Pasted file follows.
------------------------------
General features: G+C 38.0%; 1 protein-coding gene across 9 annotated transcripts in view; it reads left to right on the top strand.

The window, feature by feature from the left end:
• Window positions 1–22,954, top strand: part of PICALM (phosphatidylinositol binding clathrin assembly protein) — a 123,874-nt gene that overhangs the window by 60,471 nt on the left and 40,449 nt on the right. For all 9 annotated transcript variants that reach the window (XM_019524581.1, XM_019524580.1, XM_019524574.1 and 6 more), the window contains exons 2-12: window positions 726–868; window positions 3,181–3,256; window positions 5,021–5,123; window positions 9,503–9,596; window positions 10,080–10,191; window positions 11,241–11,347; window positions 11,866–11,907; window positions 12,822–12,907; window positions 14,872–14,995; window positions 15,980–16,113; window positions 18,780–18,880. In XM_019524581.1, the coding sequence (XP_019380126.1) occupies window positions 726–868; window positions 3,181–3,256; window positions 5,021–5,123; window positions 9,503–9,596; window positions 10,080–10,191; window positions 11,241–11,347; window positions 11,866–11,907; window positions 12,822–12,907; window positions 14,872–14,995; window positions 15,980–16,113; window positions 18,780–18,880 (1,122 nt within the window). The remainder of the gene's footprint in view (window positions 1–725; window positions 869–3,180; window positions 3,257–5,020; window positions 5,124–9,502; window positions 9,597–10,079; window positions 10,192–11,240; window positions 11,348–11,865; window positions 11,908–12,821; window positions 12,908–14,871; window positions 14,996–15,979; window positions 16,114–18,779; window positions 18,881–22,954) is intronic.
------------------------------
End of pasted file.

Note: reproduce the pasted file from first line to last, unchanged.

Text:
General features: G+C 38.0%; 1 protein-coding gene across 9 annotated transcripts in view; it reads left to right on the top strand.

The window, feature by feature from the left end:
• Window positions 1–22,954, top strand: part of PICALM (phosphatidylinositol binding clathrin assembly protein) — a 123,874-nt gene that overhangs the window by 60,471 nt on the left and 40,449 nt on the right. For all 9 annotated transcript variants that reach the window (XM_019524581.1, XM_019524580.1, XM_019524574.1 and 6 more), the window contains exons 2-12: window positions 726–868; window positions 3,181–3,256; window positions 5,021–5,123; window positions 9,503–9,596; window positions 10,080–10,191; window positions 11,241–11,347; window positions 11,866–11,907; window positions 12,822–12,907; window positions 14,872–14,995; window positions 15,980–16,113; window positions 18,780–18,880. In XM_019524581.1, the coding sequence (XP_019380126.1) occupies window positions 726–868; window positions 3,181–3,256; window positions 5,021–5,123; window positions 9,503–9,596; window positions 10,080–10,191; window positions 11,241–11,347; window positions 11,866–11,907; window positions 12,822–12,907; window positions 14,872–14,995; window positions 15,980–16,113; window positions 18,780–18,880 (1,122 nt within the window). The remainder of the gene's footprint in view (window positions 1–725; window positions 869–3,180; window positions 3,257–5,020; window positions 5,124–9,502; window positions 9,597–10,079; window positions 10,192–11,240; window positions 11,348–11,865; window positions 11,908–12,821; window positions 12,908–14,871; window positions 14,996–15,979; window positions 16,114–18,779; window positions 18,881–22,954) is intronic.